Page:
Tips for Muster Drill

One of the first things that you will do before leaving from your embarkation port is the muster drill; please make note of the name. This has nothing to do with the popular yellow condiment, but you will hear people call it the mustard drill. Also known as the life boat drill, this mandatory drill is required by SOLAS -Safety of Life at Sea – for the benefit of all. After the tragedy of the Costa Concordia, the rules require this drill be completed before departure. If you have sailed multiple times, you know the drill, no pun intended. If this is your first time sailing or if it’s been a few years since you last sailed, here are a few tips.

  • Watch the demo that is playing on your stateroom TV. This gives a good overview of the process.
  • Look in your closet and locate your life jackets. If you have children, let your stateroom attendant know. If you don’t have life jackets or not enough for the number of people in your room, let your stateroom attendant know.
  • Your muster station is usually marked on your room key.
    Muster station
    Your key card tells you where to assemble for muster.
  • There is also a deck plan on the door to your room showing you where your muster station is.
  • After you locate you muster station, go try to find it you can easily get there when the muster drill starts. Muster stations may be inside the ship and are not necessarily on the deck near the lifeboats. If taking place on the deck, you usually need to line up in a single file line – sometimes in height order. There are always helpful crew members who can direct you to your proper station.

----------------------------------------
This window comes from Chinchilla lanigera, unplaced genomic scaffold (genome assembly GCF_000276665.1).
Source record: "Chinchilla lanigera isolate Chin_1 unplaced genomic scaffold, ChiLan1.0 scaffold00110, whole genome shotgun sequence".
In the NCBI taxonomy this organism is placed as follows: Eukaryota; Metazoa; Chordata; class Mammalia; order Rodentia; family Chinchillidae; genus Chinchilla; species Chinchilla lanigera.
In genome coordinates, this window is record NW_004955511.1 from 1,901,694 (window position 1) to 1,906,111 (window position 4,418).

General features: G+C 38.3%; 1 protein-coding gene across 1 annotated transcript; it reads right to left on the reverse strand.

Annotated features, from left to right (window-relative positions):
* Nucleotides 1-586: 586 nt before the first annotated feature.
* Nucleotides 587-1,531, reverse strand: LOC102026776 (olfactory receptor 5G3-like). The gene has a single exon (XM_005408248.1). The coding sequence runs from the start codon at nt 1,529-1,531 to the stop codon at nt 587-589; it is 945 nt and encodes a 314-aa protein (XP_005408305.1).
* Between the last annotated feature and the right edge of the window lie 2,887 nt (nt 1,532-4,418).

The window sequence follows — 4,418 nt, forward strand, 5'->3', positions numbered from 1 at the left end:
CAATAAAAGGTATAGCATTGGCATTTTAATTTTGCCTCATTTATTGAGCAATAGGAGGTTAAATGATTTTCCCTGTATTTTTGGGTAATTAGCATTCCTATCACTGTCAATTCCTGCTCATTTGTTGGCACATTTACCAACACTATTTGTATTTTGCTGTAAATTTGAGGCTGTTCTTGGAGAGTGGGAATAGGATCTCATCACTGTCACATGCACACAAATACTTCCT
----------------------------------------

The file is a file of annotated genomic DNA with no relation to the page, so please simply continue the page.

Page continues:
• Be on time for the muster drill. This is serious business and the sooner it starts, the sooner it ends. The drill usually takes place 30-minutes before scheduled departure and lasts about 15 minutes IF all passengers are on time. It’s very frustrating waiting for the stragglers.
  • Leave your life jacket in the closet unless otherwise directed. There is no need to wear it to the drill.
  • Don’t consider skipping out. Crew will either scan your room key or check your name off a list to be sure that you have attended. They WILL come looking for you if you did not attend and you will have to make up the drill at a later date. Not a fun way to start your vacation.
    muster drill
    Lining up for outside muster drill.
  • Do pay attention at the drill and refrain from eating, drinking and talking. Put away your cell phone. Be sure you watch the demonstration on how to put on your life jacket and listen to the other instructions. The 7- short blasts followed by one long blast will be sounded. Plug your ears to save your hearing.
  • Relax after the drill and let everybody else fight the dispersing crowds.
  • If you have any questions, seek out the safety officer on the ship.
  • Enjoy your cruise!

And yes, this is what you would really do in an emergency. I have met passengers at the muster drill who thought it was a mindless exercise and asked if this is how it would work in a real emergency. Sometimes I seriously worry about the other passengers that I might have to share a life boat with.

 

I like what Holland America Cruise Line states about its mandatory passenger safety emergency drill: “Guests who refuse to participate in the drill will not be permitted to sail with the vessel.”

Sail Away

 

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